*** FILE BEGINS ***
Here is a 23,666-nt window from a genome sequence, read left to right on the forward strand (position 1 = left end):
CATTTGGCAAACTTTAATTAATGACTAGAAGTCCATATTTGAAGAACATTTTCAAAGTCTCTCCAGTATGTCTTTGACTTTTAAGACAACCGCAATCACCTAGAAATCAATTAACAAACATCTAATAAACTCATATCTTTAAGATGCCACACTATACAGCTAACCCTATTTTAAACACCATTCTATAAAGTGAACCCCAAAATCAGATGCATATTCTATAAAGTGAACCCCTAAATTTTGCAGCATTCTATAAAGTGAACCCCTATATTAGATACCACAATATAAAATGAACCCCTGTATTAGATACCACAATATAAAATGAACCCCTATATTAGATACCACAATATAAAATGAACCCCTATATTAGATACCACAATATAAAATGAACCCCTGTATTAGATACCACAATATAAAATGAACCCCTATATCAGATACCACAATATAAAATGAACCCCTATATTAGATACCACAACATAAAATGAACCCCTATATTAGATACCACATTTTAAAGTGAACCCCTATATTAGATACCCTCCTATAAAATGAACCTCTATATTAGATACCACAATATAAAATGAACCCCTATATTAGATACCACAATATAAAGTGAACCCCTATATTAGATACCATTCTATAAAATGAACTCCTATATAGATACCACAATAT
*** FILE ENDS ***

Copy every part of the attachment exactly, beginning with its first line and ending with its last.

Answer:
Here is a 23,666-nt window from a genome sequence, read left to right on the forward strand (position 1 = left end):
CATTTGGCAAACTTTAATTAATGACTAGAAGTCCATATTTGAAGAACATTTTCAAAGTCTCTCCAGTATGTCTTTGACTTTTAAGACAACCGCAATCACCTAGAAATCAATTAACAAACATCTAATAAACTCATATCTTTAAGATGCCACACTATACAGCTAACCCTATTTTAAACACCATTCTATAAAGTGAACCCCAAAATCAGATGCATATTCTATAAAGTGAACCCCTAAATTTTGCAGCATTCTATAAAGTGAACCCCTATATTAGATACCACAATATAAAATGAACCCCTGTATTAGATACCACAATATAAAATGAACCCCTATATTAGATACCACAATATAAAATGAACCCCTATATTAGATACCACAATATAAAATGAACCCCTGTATTAGATACCACAATATAAAATGAACCCCTATATCAGATACCACAATATAAAATGAACCCCTATATTAGATACCACAACATAAAATGAACCCCTATATTAGATACCACATTTTAAAGTGAACCCCTATATTAGATACCCTCCTATAAAATGAACCTCTATATTAGATACCACAATATAAAATGAACCCCTATATTAGATACCACAATATAAAGTGAACCCCTATATTAGATACCATTCTATAAAATGAACTCCTATATAGATACCACAATAT